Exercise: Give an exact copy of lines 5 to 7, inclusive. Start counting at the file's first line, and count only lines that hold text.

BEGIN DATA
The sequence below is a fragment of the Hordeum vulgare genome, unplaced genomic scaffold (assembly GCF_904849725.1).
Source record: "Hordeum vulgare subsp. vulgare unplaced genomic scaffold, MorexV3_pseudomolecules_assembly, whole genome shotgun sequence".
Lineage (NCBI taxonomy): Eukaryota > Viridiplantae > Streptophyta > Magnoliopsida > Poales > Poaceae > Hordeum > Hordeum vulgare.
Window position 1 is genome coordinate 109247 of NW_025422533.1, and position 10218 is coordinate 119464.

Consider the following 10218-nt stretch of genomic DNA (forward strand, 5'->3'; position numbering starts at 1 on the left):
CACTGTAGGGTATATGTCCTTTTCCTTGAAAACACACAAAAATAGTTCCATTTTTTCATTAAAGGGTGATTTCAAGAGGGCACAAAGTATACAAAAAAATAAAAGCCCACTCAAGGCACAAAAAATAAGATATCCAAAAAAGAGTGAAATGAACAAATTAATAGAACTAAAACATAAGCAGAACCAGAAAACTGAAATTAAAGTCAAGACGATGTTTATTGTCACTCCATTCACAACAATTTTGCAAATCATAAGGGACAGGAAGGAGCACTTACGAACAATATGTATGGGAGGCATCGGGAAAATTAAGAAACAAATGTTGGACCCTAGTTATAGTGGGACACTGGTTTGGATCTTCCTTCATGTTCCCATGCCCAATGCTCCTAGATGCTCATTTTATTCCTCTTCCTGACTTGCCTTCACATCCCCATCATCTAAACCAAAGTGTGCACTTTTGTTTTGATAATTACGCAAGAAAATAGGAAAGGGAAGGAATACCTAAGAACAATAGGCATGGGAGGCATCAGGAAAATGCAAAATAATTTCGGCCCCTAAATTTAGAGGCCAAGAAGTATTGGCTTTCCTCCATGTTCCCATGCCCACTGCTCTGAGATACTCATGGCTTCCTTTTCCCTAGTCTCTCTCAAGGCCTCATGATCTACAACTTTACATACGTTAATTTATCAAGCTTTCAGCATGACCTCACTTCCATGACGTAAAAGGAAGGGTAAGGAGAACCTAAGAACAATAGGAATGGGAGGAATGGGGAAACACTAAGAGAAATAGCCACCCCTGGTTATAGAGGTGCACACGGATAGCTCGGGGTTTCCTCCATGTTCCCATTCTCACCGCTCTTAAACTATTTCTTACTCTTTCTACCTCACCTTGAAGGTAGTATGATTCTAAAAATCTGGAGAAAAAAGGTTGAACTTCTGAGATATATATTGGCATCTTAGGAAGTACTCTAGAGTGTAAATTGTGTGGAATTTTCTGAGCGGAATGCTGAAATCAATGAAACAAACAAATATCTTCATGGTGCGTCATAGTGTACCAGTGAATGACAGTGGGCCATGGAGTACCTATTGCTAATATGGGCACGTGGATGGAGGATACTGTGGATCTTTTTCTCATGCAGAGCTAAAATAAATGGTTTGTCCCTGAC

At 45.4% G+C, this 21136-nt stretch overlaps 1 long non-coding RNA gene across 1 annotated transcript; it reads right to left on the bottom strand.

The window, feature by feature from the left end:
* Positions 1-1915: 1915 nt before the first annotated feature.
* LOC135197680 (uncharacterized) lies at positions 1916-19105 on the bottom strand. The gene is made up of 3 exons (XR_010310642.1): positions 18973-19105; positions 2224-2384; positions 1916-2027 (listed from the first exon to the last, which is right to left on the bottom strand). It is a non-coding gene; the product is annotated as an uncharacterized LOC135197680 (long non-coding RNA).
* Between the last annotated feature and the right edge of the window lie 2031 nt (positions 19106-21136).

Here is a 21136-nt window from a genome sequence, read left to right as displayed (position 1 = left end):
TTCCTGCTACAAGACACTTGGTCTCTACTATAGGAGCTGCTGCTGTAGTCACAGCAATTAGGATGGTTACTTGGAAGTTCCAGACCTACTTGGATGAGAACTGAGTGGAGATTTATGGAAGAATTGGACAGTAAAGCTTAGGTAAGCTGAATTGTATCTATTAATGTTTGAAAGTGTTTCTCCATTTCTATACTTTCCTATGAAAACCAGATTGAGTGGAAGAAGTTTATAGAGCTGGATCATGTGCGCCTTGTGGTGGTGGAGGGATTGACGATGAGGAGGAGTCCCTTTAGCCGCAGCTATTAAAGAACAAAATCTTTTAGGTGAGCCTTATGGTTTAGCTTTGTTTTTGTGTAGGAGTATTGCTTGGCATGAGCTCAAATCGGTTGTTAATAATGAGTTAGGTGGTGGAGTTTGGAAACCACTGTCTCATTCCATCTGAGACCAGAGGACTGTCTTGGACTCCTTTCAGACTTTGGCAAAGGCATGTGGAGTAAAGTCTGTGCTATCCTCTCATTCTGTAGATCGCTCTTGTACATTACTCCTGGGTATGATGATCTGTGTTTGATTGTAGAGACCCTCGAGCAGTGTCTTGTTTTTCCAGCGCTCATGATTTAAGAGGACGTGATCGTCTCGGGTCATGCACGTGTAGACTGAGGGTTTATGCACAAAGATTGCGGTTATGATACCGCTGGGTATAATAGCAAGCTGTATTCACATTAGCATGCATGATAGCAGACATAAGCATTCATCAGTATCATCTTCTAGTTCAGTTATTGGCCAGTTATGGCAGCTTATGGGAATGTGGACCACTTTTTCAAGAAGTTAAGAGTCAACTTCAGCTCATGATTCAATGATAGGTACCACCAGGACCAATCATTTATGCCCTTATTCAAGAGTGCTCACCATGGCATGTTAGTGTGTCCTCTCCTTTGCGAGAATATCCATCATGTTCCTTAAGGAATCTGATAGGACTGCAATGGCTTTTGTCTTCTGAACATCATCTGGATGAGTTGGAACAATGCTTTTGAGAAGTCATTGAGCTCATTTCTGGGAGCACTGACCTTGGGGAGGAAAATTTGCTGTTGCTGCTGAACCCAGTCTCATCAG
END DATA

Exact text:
Consider the following 10218-nt stretch of genomic DNA (forward strand, 5'->3'; position numbering starts at 1 on the left):
CACTGTAGGGTATATGTCCTTTTCCTTGAAAACACACAAAAATAGTTCCATTTTTTCATTAAAGGGTGATTTCAAGAGGGCACAAAGTATACAAAAAAATAAAAGCCCACTCAAGGCACAAAAAATAAGATATCCAAAAAAGAGTGAAATGAACAAATTAATAGAACTAAAACATAAGCAGAACCAGAAAACTGAAATTAAAGTCAAGACGATGTTTATTGTCACTCCATTCACAACAATTTTGCAAATCATAAGGGACAGGAAGGAGCACTTACGAACAATATGTATGGGAGGCATCGGGAAAATTAAGAAACAAATGTTGGACCCTAGTTATAGTGGGACACTGGTTTGGATCTTCCTTCATGTTCCCATGCCCAATGCTCCTAGATGCTCATTTTATTCCTCTTCCTGACTTGCCTTCACATCCCCATCATCTAAACCAAAGTGTGCACTTTTGTTTTGATAATTACGCAAGAAAATAGGAAAGGGAAGGAATACCTAAGAACAATAGGCATGGGAGGCATCAGGAAAATGCAAAATAATTTCGGCCCCTAAATTTAGAGGCCAAGAAGTATTGGCTTTCCTCCATGTTCCCATGCCCACTGCTCTGAGATACTCATGGCTTCCTTTTCCCTAGTCTCTCTCAAGGCCTCATGATCTACAACTTTACATACGTTAATTTATCAAGCTTTCAGCATGACCTCACTTCCATGACGTAAAAGGAAGGGTAAGGAGAACCTAAGAACAATAGGAATGGGAGGAATGGGGAAACACTAAGAGAAATAGCCACCCCTGGTTATAGAGGTGCACACGGATAGCTCGGGGTTTCCTCCATGTTCCCATTCTCACCGCTCTTAAACTATTTCTTACTCTTTCTACCTCACCTTGAAGGTAGTATGATTCTAAAAATCTGGAGAAAAAAGGTTGAACTTCTGAGATATATATTGGCATCTTAGGAAGTACTCTAGAGTGTAAATTGTGTGGAATTTTCTGAGCGGAATGCTGAAATCAATGAAACAAACAAATATCTTCATGGTGCGTCATAGTGTACCAGTGAATGACAGTGGGCCATGGAGTACCTATTGCTAATATGGGCACGTGGATGGAGGATACTGTGGATCTTTTTCTCATGCAGAGCTAAAATAAATGGTTTGTCCCTGAC

At 45.4% G+C, this 21136-nt stretch overlaps 1 long non-coding RNA gene across 1 annotated transcript; it reads right to left on the bottom strand.